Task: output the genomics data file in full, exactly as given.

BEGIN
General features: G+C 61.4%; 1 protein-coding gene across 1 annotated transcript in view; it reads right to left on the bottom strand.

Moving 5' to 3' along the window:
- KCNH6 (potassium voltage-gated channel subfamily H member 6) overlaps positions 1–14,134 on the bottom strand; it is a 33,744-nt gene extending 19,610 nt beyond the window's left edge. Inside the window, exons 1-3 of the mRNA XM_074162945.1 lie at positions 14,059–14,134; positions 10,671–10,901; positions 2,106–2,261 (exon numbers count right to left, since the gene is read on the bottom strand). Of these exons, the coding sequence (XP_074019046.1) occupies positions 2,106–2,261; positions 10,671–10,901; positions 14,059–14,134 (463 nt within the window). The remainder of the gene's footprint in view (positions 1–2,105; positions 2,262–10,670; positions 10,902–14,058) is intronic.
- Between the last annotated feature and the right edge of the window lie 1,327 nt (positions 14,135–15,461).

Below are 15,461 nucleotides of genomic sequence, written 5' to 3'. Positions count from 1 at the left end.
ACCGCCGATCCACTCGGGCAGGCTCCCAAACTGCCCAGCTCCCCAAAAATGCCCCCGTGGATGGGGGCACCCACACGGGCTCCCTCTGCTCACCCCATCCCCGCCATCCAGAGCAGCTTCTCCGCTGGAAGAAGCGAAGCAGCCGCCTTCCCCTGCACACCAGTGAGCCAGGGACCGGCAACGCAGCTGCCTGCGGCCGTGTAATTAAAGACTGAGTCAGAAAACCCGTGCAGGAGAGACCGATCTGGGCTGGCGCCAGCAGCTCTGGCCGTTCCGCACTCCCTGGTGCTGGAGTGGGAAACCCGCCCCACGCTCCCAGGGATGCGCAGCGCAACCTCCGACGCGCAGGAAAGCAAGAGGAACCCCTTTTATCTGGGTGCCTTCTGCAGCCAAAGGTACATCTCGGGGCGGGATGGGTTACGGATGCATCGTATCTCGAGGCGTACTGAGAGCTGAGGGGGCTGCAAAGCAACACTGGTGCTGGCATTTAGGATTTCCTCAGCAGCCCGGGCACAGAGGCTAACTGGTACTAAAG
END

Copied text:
General features: G+C 61.4%; 1 protein-coding gene across 1 annotated transcript in view; it reads right to left on the bottom strand.

Moving 5' to 3' along the window:
- KCNH6 (potassium voltage-gated channel subfamily H member 6) overlaps positions 1–14,134 on the bottom strand; it is a 33,744-nt gene extending 19,610 nt beyond the window's left edge. Inside the window, exons 1-3 of the mRNA XM_074162945.1 lie at positions 14,059–14,134; positions 10,671–10,901; positions 2,106–2,261 (exon numbers count right to left, since the gene is read on the bottom strand). Of these exons, the coding sequence (XP_074019046.1) occupies positions 2,106–2,261; positions 10,671–10,901; positions 14,059–14,134 (463 nt within the window). The remainder of the gene's footprint in view (positions 1–2,105; positions 2,262–10,670; positions 10,902–14,058) is intronic.
- Between the last annotated feature and the right edge of the window lie 1,327 nt (positions 14,135–15,461).

Below are 15,461 nucleotides of genomic sequence, written 5' to 3'. Positions count from 1 at the left end.
ACCGCCGATCCACTCGGGCAGGCTCCCAAACTGCCCAGCTCCCCAAAAATGCCCCCGTGGATGGGGGCACCCACACGGGCTCCCTCTGCTCACCCCATCCCCGCCATCCAGAGCAGCTTCTCCGCTGGAAGAAGCGAAGCAGCCGCCTTCCCCTGCACACCAGTGAGCCAGGGACCGGCAACGCAGCTGCCTGCGGCCGTGTAATTAAAGACTGAGTCAGAAAACCCGTGCAGGAGAGACCGATCTGGGCTGGCGCCAGCAGCTCTGGCCGTTCCGCACTCCCTGGTGCTGGAGTGGGAAACCCGCCCCACGCTCCCAGGGATGCGCAGCGCAACCTCCGACGCGCAGGAAAGCAAGAGGAACCCCTTTTATCTGGGTGCCTTCTGCAGCCAAAGGTACATCTCGGGGCGGGATGGGTTACGGATGCATCGTATCTCGAGGCGTACTGAGAGCTGAGGGGGCTGCAAAGCAACACTGGTGCTGGCATTTAGGATTTCCTCAGCAGCCCGGGCACAGAGGCTAACTGGTACTAAAG